—Rebecca West (Black Lamb and Grey Falcon, p. 838)
the guest-room bookshelf
So many books enter one’s life through happenstance, rather than through the ordered chaos of book reviews or bibliographies or the propinquity of a library or bookstore shelf (each good in its way).1 This aleatoric approach to book selection is something I associate with travelling, and I like to think of it as the guest-room bookshelf effect: these are the books abandoned in hostels, left on a free shelf, or consigned (with other unfavored items that one would not want to discard) to a guest room. These are books that have been worn out, outgrown, or gone astray – the jetsam (usually, but also the flotsam) of an unknown reading life. Books I have discovered in this way include:
- Christopher Alexander, The Timeless Way of Building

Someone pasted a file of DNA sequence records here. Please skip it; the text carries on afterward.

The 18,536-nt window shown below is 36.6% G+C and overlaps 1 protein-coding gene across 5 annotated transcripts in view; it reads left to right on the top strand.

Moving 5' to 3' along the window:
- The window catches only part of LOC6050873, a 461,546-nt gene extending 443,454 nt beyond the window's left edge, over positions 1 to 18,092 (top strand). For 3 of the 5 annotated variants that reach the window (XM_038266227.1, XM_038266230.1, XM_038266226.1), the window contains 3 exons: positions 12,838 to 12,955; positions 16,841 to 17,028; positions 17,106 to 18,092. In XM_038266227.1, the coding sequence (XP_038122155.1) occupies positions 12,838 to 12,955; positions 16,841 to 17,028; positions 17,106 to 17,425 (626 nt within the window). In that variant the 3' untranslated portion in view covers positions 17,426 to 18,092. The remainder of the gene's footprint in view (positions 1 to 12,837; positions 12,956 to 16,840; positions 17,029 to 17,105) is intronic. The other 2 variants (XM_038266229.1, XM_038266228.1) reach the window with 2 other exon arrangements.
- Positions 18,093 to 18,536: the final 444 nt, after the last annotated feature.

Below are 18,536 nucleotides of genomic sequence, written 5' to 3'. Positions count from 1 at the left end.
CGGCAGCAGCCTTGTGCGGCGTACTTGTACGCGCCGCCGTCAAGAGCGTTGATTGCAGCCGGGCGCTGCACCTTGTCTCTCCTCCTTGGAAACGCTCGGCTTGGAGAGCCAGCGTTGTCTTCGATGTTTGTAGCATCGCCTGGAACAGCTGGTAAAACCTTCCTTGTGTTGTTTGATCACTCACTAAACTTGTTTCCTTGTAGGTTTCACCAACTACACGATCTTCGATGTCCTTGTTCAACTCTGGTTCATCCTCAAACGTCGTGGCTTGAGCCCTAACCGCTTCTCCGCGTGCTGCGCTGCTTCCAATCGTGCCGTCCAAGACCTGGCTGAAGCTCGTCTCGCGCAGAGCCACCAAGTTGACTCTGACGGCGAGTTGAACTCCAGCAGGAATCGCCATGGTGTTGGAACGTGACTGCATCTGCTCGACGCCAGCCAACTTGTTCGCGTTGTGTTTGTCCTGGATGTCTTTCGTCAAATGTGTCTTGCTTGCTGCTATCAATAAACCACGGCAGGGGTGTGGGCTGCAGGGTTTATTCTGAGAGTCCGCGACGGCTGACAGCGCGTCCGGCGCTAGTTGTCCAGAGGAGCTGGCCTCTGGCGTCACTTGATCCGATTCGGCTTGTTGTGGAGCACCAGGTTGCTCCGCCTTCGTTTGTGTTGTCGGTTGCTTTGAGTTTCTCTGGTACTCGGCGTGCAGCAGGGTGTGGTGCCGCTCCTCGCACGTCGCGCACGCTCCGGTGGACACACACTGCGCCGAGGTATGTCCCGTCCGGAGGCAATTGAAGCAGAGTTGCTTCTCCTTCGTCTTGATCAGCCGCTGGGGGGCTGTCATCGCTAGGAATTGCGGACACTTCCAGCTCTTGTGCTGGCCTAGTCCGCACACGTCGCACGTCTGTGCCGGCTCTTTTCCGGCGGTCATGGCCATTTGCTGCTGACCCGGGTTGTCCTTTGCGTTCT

- Martin Amis, Koba the Dread
- Peter S. Beagle, I See by My Outfit
- A.S. Byatt, Babel Tower
- Edna Ferber, Giant
- Ivan Illich, Shadow Work
- Kate Jacobs, The Friday Night Knitting Club
- Carlo Levi, Christ Stopped at Eboli
- Nancy Mitford, Frederick the Great
- Caryl Phillips, The Atlantic Sound
- J.F. Powers, Morte d’Urban
- Barbara Pym, Quartet in Autumn
- Antonio Tabucchi, Requiem: A Hallucination
- Unni Wikan, Behind the Veil in Arabia: Women in Oman
My initial thought had been to make up a list of books that I would want to include in a guest room, the sort of things that might spur the kind of reading I particularly had in mind – the unexpected, the not-too-strenuous, occasionally the not particularly great, but often the only thing available with all of its pages in a language one understands. I realized, as I thought about it, that none of the books I would choose for a guest room would be the sort of book I would like to encounter there.2 This was perhaps to be expected, so it was without regret that I set aside the project of furnishing an imaginary guest room with an imaginary library.